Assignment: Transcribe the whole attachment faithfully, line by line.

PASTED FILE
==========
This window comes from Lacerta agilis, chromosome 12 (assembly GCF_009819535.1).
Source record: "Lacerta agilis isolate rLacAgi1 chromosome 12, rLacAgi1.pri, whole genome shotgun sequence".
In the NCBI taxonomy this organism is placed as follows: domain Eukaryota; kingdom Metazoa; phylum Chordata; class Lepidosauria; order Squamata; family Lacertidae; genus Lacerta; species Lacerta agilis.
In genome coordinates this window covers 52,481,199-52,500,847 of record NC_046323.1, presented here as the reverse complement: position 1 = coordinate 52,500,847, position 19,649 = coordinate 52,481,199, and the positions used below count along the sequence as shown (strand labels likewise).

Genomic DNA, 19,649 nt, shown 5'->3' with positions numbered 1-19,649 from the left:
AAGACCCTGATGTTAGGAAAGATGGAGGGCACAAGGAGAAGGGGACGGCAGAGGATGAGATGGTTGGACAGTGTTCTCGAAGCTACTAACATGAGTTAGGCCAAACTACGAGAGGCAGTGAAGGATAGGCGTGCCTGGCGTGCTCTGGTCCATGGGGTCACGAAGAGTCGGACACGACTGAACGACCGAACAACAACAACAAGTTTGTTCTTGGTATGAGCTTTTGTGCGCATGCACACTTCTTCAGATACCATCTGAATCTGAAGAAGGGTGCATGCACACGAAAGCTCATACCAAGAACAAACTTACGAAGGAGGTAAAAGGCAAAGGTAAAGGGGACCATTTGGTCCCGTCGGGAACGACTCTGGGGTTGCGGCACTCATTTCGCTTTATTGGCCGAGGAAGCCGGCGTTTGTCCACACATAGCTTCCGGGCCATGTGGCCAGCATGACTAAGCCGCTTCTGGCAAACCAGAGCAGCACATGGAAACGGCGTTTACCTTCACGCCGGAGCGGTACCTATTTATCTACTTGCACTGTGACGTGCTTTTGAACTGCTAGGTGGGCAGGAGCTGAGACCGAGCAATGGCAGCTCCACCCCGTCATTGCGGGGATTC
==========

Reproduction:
This window comes from Lacerta agilis, chromosome 12 (assembly GCF_009819535.1).
Source record: "Lacerta agilis isolate rLacAgi1 chromosome 12, rLacAgi1.pri, whole genome shotgun sequence".
In the NCBI taxonomy this organism is placed as follows: domain Eukaryota; kingdom Metazoa; phylum Chordata; class Lepidosauria; order Squamata; family Lacertidae; genus Lacerta; species Lacerta agilis.
In genome coordinates this window covers 52,481,199-52,500,847 of record NC_046323.1, presented here as the reverse complement: position 1 = coordinate 52,500,847, position 19,649 = coordinate 52,481,199, and the positions used below count along the sequence as shown (strand labels likewise).

Genomic DNA, 19,649 nt, shown 5'->3' with positions numbered 1-19,649 from the left:
AAGACCCTGATGTTAGGAAAGATGGAGGGCACAAGGAGAAGGGGACGGCAGAGGATGAGATGGTTGGACAGTGTTCTCGAAGCTACTAACATGAGTTAGGCCAAACTACGAGAGGCAGTGAAGGATAGGCGTGCCTGGCGTGCTCTGGTCCATGGGGTCACGAAGAGTCGGACACGACTGAACGACCGAACAACAACAACAAGTTTGTTCTTGGTATGAGCTTTTGTGCGCATGCACACTTCTTCAGATACCATCTGAATCTGAAGAAGGGTGCATGCACACGAAAGCTCATACCAAGAACAAACTTACGAAGGAGGTAAAAGGCAAAGGTAAAGGGGACCATTTGGTCCCGTCGGGAACGACTCTGGGGTTGCGGCACTCATTTCGCTTTATTGGCCGAGGAAGCCGGCGTTTGTCCACACATAGCTTCCGGGCCATGTGGCCAGCATGACTAAGCCGCTTCTGGCAAACCAGAGCAGCACATGGAAACGGCGTTTACCTTCACGCCGGAGCGGTACCTATTTATCTACTTGCACTGTGACGTGCTTTTGAACTGCTAGGTGGGCAGGAGCTGAGACCGAGCAATGGCAGCTCCACCCCGTCATTGCGGGGATTC